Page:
Families Without Homes: A Q&A with Ralph da Costa Nunez of the Institute for Children, Poverty and Homelessness
The number of families in homeless shelters increased by one-third between fiscal years 2012 and 2015, according to a report released in April by the Institute for Children, Poverty and Homelessness. New York Nonprofit Media spoke with Ralph da Costa Nunez, the organization’s president and CEO as well as a veteran of city and state government, about the study. This interview has been edited for clarity and brevity. You can listen to the full interview here.
NYN: What happens when you put data on homelessness on a map? What do you see?
RN: Some (City Council) districts in the city of New York have no shelters at all, yet every district in the city of New York has homeless children.
Your typical homeless person in the city happens to be a 12-, 13-, 14-year-old kid. It’s not the adult you think.
NYN: The report seems to show homelessness continuing for more than one generation – what’s happening?
RN: If you go to the shelter today, you’ll see kids who were children in the Dinkins and Koch administrations who now come with their own children and they’re homeless. So we have perpetuated a certain part of the population that this is the way they live, this is what they know.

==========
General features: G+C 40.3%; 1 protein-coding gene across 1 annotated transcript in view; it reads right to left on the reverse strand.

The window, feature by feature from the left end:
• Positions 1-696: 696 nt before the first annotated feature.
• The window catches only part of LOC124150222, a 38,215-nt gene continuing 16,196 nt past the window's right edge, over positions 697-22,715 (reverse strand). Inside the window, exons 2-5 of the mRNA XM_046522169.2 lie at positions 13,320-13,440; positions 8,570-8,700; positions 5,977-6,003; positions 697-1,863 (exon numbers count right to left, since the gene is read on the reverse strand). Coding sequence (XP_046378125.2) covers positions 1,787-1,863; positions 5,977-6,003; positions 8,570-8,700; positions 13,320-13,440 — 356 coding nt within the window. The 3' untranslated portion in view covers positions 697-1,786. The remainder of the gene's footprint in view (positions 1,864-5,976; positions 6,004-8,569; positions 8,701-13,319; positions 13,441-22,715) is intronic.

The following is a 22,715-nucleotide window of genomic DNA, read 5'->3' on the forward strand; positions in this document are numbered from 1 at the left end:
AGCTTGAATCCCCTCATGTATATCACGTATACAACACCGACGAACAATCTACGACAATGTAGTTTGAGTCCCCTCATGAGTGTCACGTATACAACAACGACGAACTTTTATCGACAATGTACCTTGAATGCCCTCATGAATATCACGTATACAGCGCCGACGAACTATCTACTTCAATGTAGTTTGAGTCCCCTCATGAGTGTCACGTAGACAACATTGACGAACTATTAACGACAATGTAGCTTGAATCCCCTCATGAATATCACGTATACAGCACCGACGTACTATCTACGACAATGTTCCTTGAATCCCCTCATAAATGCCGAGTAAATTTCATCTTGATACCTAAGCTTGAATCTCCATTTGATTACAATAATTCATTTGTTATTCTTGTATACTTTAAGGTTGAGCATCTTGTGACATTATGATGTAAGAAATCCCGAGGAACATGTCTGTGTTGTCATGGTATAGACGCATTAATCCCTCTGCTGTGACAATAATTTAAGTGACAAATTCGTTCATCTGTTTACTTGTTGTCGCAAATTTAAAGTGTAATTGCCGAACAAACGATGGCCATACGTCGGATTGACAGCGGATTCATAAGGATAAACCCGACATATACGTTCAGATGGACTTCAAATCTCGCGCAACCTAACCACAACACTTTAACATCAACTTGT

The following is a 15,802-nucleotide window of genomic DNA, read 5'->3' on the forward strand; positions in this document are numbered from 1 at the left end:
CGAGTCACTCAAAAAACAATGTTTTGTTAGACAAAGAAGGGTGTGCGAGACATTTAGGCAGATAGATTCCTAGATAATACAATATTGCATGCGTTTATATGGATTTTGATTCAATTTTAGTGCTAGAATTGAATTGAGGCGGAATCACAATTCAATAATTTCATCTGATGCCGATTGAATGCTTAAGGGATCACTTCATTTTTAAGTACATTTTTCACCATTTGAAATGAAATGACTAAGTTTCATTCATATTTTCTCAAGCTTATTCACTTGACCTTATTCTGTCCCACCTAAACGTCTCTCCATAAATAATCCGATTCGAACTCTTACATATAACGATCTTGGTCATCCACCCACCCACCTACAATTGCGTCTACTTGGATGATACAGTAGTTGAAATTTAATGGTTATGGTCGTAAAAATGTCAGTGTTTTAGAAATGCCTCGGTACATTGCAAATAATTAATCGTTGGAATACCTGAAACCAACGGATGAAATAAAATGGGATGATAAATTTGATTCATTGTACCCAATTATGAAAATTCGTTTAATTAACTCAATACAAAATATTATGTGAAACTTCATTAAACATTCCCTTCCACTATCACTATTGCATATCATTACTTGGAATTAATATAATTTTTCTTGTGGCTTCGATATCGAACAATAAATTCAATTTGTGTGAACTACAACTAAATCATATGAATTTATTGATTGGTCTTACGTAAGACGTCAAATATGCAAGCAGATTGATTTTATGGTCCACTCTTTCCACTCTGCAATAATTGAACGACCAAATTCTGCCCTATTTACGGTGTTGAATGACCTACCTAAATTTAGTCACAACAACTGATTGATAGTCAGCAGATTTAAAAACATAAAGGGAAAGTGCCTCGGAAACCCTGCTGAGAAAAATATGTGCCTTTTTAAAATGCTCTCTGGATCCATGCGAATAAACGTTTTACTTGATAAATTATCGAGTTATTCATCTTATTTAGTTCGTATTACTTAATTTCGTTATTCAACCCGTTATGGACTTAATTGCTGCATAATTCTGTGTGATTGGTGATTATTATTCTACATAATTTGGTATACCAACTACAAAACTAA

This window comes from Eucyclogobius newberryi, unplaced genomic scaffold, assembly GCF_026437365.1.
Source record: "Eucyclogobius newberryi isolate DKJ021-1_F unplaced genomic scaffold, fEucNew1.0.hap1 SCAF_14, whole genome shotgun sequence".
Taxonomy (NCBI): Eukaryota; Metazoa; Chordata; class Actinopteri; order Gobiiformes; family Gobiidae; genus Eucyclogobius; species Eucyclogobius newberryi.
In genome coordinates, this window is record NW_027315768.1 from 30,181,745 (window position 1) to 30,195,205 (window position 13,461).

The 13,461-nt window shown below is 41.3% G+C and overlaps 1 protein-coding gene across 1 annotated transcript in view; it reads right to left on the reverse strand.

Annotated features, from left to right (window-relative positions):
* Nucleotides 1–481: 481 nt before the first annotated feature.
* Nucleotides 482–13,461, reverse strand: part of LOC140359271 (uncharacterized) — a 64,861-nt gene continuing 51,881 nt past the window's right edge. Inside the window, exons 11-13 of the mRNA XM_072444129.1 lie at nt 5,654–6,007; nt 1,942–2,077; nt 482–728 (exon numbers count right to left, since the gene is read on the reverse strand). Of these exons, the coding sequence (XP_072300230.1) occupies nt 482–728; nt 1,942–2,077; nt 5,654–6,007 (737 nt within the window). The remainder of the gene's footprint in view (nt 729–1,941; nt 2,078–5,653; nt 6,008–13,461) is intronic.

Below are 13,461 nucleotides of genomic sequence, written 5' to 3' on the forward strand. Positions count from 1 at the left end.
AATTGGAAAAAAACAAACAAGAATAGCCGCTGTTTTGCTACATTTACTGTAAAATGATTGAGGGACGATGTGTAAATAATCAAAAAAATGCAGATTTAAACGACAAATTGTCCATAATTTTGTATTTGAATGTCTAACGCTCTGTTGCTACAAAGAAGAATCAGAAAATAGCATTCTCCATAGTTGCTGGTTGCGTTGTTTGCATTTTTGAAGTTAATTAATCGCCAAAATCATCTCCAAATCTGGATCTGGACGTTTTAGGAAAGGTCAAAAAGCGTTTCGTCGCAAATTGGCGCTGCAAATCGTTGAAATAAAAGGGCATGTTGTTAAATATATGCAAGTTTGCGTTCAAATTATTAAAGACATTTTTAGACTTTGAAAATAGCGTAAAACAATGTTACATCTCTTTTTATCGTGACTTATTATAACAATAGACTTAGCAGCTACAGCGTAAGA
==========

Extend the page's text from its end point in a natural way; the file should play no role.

NYN: Can you talk about why shelters should be leveraged as community resource centers?
RN: The mayor talks about building 90 new shelters. Well, when are we going to make some kind of a change here and decide that something different has to be done?
What (New York City Mayor Bill) de Blasio should do is go a step further. Let’s leave Tier II housing, which he’s talking about building, and let’s go to a third tier. It’s not a shelter, but it’s a community residence with all of the services of day care, of after-school programs. The main core are employment programs, educational programs for the parents, a health clinic and (then) open it to the community as well as the families residing there. Now you have a residential community resource center. Communities aren’t opposed to that.